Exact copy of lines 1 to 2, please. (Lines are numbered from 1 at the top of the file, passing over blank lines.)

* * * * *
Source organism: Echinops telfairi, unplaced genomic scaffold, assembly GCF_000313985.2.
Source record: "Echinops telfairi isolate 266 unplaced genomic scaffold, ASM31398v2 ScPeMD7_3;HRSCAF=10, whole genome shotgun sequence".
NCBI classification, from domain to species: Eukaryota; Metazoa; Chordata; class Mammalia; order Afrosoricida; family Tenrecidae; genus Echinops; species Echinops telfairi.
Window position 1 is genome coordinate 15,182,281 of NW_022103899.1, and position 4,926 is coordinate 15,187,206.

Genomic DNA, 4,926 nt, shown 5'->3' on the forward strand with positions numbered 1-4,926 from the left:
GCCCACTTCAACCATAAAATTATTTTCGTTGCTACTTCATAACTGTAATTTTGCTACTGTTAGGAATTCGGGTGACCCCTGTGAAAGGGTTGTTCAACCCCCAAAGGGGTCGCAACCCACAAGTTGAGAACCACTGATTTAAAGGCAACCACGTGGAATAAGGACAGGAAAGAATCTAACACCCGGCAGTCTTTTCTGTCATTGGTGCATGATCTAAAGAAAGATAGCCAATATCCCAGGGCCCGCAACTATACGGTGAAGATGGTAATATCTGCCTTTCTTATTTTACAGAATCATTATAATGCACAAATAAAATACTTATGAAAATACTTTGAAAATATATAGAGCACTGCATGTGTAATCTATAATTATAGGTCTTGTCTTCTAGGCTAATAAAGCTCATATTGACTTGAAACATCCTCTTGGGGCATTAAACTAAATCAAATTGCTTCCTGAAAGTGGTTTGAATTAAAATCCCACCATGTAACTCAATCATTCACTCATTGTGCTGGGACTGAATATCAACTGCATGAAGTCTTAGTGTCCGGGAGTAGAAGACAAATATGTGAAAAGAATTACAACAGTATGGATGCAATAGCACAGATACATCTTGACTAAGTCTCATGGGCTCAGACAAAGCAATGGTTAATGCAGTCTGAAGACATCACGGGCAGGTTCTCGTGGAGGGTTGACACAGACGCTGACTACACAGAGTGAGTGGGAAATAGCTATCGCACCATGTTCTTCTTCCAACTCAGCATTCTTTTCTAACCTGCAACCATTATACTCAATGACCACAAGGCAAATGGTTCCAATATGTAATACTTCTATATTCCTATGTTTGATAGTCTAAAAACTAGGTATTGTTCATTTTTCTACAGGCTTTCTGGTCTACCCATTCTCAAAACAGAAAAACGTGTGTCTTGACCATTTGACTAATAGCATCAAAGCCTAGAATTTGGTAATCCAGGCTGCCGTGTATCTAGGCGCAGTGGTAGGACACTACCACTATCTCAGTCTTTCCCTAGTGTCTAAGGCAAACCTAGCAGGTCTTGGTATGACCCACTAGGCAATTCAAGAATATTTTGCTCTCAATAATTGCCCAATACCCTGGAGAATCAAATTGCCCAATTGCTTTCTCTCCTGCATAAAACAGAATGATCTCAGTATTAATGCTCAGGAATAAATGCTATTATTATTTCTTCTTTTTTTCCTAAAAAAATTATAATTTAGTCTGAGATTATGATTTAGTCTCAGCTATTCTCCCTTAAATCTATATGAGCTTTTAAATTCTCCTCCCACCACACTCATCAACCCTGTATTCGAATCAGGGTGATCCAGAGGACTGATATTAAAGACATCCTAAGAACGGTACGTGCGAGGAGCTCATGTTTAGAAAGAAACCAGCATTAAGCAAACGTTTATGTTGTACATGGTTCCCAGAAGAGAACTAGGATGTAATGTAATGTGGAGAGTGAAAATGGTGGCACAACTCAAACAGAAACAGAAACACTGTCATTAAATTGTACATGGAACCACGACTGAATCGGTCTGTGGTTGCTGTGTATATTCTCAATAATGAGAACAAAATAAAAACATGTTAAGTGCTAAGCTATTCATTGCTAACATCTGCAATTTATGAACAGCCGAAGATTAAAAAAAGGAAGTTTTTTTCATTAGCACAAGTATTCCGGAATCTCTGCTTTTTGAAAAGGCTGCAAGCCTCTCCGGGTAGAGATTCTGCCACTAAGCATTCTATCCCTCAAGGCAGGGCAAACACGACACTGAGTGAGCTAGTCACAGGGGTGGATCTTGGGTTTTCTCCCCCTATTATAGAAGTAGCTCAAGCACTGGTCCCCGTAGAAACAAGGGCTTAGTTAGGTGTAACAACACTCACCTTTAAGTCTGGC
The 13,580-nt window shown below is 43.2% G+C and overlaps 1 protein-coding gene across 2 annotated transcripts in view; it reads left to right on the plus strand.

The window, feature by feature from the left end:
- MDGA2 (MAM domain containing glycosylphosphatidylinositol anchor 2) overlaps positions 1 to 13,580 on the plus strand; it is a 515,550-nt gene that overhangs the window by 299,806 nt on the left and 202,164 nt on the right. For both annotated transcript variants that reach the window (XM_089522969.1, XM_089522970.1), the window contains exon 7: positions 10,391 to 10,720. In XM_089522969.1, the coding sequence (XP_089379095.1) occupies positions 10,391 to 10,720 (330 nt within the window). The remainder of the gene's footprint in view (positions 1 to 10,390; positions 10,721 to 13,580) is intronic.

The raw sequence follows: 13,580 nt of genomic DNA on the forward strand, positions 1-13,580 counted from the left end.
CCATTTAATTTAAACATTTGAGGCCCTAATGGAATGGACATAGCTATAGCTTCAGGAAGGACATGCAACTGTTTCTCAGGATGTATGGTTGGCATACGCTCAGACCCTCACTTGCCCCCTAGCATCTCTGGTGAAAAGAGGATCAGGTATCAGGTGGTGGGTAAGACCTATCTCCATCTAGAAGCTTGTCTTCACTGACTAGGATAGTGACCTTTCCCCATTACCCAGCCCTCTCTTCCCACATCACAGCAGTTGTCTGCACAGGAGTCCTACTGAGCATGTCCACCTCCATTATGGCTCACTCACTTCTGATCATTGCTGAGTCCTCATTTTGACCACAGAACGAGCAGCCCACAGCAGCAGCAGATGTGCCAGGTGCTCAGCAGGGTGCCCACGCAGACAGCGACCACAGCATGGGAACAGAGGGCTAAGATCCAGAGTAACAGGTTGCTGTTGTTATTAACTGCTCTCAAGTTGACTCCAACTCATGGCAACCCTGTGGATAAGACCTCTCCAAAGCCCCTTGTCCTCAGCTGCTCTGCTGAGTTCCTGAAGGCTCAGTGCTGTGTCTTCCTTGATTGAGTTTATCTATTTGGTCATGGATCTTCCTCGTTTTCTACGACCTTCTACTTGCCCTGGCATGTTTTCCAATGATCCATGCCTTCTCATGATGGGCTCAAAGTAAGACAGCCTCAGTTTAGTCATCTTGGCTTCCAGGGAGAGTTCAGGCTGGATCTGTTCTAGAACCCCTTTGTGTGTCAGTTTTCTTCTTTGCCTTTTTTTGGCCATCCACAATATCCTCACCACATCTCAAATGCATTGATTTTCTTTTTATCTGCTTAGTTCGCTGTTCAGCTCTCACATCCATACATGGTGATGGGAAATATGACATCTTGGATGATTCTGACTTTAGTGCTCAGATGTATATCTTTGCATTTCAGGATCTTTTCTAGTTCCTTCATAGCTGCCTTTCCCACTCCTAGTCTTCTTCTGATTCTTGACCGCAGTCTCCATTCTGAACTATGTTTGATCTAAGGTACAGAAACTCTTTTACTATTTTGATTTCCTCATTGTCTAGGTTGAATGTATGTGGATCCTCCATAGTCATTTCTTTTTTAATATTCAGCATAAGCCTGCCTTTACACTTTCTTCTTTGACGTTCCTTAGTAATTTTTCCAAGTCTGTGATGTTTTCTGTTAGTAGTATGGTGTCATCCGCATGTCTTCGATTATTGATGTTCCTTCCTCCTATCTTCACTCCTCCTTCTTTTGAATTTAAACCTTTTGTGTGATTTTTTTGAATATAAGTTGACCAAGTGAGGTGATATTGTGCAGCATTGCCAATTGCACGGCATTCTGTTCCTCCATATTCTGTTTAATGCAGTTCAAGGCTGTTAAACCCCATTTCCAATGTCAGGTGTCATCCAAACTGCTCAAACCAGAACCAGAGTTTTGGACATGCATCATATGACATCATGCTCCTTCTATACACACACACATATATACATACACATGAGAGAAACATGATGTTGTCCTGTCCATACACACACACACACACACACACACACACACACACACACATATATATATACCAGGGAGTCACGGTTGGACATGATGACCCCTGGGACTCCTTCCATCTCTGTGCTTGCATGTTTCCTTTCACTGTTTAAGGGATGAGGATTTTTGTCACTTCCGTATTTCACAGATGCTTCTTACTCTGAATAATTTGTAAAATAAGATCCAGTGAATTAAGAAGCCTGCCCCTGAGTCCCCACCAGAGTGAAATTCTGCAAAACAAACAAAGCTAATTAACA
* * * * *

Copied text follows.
Source organism: Echinops telfairi, unplaced genomic scaffold, assembly GCF_000313985.2.
Source record: "Echinops telfairi isolate 266 unplaced genomic scaffold, ASM31398v2 ScPeMD7_3;HRSCAF=10, whole genome shotgun sequence".